While sexual harassment has been under the limelight for quite some time, it is not the only form of harassment that employees may be faced with. If you thought that bullies were confined to schools and colleges, you were wrong. Mistreatment, hazing, mobbing, victimization, whatever you call it, bullying at work is real and an upsetting nuisance. Bullies have the ability to poison the work environment and be nothing less than a hazard for your organizational culture. As an HR manager, you need to be able to not only get to the root of the issue and nip it in the bud, but also be ready to deal with situations that have already escalated.
Policy control: Your organization needs to have policies in place that not only state zero-tolerance, but also clearly define what variants of behaviour will be classified as bullying. Employees often do not report cases of bullying because they aren’t sure whether what they are feeling uncomfortable or even threatened about, are “worth reporting”. Disciplinary actions that will be taken should also be specified in your anti-bullying policy. Having detailed policy statements not only make your employees more aware and conscious but also creates a positive organizational image through a culture that denounces bullying.
Often, employees seem to regard the HR department as the last resort. Moreover, they often tend to believe that HR managers might give more importance to the benefit of the organization that the benefit of the employee. These notions need to be attended to and the employees need to be encouraged to be prompt in reporting cases.
Organizational involvement: How your organization tackles bullying proves to your employees how much to value them and the environment they work in. You need be approachable and make sure that employees feel comfortable in reporting cases. While managers in many organizations tend to avoid any involvement and seem to believe that employees should be able to resolve their own issues at work, this might often come across as insensitive. Complaints regarding bullying need to be investigated as seriously as cases of sexual harassment. Written statements from both the employees (the one lodging the complaint and the one being complained about) and any witnesses need to be recorded. In case the accusations are proven true and the “bully” is terminated, these written statements will help the organization deal with claims of wrongful termination.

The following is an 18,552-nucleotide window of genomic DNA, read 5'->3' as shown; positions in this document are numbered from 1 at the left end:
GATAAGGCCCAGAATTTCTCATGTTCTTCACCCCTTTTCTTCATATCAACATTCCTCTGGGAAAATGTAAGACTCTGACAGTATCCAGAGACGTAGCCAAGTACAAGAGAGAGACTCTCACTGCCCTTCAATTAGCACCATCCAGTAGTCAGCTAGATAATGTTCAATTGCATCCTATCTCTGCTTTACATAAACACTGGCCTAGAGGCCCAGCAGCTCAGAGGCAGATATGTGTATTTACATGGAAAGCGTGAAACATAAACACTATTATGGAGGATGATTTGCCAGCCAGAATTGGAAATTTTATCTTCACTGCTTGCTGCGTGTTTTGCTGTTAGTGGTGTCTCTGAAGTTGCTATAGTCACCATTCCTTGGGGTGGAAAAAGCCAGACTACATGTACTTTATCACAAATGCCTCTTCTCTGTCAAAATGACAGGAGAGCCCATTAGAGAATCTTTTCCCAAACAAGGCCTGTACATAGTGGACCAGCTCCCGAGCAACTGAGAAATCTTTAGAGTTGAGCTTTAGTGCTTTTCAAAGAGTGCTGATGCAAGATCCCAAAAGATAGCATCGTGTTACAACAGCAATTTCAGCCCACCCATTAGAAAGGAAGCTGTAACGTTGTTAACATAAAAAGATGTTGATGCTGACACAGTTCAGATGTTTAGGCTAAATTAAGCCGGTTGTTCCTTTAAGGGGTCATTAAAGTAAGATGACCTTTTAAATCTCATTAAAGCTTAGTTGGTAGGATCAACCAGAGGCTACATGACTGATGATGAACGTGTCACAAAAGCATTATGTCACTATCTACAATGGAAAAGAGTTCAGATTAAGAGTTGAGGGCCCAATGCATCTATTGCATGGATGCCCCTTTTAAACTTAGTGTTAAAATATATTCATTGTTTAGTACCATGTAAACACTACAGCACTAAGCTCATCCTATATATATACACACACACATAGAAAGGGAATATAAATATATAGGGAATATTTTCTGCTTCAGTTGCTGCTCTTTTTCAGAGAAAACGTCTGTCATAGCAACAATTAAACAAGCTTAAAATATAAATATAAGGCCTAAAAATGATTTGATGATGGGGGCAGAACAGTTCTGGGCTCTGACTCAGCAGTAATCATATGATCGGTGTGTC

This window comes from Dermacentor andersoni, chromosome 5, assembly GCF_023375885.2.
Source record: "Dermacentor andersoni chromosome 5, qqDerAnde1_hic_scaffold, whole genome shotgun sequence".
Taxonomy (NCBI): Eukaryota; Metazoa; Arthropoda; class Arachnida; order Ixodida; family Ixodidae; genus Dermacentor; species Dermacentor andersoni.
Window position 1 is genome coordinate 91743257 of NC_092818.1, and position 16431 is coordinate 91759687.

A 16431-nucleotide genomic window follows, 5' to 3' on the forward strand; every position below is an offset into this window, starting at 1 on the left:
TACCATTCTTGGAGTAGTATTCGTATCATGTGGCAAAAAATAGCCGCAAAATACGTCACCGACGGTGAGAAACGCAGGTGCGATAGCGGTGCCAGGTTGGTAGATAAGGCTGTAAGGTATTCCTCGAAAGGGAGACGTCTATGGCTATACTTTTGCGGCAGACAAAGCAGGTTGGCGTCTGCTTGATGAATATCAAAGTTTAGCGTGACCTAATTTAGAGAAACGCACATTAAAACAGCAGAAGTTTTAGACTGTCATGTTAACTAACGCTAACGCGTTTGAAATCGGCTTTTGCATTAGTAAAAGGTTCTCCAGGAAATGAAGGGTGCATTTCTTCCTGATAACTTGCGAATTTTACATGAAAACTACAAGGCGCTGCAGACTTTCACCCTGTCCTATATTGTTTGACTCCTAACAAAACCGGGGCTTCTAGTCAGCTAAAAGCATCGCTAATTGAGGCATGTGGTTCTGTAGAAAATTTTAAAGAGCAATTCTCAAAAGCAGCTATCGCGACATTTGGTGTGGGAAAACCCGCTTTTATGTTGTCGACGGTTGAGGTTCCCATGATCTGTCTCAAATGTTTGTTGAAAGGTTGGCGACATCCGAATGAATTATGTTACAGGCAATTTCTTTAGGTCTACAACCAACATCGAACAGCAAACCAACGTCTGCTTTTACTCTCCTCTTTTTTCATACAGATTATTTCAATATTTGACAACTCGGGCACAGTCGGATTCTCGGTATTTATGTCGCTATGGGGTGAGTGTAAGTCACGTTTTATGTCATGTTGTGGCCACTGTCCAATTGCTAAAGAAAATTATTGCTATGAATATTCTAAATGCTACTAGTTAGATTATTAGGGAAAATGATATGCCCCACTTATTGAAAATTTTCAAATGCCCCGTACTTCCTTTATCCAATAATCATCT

Bully V/s Bullied: Stating this might seem like playing the devil’s advocate, but the bully and the bullied both need help. The employee being bullied is at the receiving end of rude, uncivil and hurtful actions and might be dealing with too much stress and even depression as a result of it. While that needs to be addressed, it is also necessary to understand why bullies behave the way they do. A strong sense of insecurity and inferiority might serve as a trigger that unleashes the bully in an employee. While this definitely does not justify acts of bullying, it does bring out the fact that bullies need help too. Termination might not always be the wisest choice. Both the victim and the victimizer are employees and the HR department has to deal with both in the best way possible.
As an HR manager, you might often find yourself caught between a rock and a hard place while dealing with cases of bullying. Moreover, not every situation will fit into your policy system like a glove. While such situations may be difficult, they are not beyond your capacity. Making sure your policies are up-to-date, doing a thorough check on allegations, mobilizing support of organizational authority against bulling, prompt response to complaints and effective action will help you deal with the “corporate thugs”. You can not only make your employees feel safer but also let them know that they are part of an organizational culture that values their wellness.
Has your organization gone the extra mile to prevent cases of workplace bullying? Tell us all about it at email@example.com